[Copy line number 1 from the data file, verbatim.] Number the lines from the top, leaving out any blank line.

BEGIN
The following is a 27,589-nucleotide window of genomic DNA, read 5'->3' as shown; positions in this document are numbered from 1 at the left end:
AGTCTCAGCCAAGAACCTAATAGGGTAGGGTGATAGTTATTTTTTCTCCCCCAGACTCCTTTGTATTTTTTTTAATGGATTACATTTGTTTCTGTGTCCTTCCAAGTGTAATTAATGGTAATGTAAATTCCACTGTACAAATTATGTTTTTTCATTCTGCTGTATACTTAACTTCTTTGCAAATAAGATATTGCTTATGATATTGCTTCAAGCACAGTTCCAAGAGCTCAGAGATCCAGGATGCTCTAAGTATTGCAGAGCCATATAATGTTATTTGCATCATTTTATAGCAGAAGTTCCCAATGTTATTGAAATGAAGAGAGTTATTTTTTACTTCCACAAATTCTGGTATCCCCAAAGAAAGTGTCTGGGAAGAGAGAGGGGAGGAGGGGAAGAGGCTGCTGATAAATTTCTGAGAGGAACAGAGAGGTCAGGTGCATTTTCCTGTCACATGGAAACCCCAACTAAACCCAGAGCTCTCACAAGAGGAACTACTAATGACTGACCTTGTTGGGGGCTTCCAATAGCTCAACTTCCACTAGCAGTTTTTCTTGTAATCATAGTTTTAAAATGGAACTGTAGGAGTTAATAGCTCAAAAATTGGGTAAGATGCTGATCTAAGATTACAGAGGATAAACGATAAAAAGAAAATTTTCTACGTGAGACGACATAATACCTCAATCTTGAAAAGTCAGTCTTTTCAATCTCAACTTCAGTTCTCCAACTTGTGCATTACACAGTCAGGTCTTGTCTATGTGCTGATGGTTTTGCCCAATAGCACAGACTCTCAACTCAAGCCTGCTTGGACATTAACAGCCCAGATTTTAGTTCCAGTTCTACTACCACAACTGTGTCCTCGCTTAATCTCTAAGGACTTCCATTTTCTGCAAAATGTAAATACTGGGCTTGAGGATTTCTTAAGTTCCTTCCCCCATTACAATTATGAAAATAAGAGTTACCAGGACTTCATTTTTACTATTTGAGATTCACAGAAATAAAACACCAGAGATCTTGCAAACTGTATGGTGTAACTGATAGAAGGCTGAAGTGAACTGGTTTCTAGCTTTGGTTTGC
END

The following is a 27,589-nucleotide window of genomic DNA, read 5'->3' as shown; positions in this document are numbered from 1 at the left end: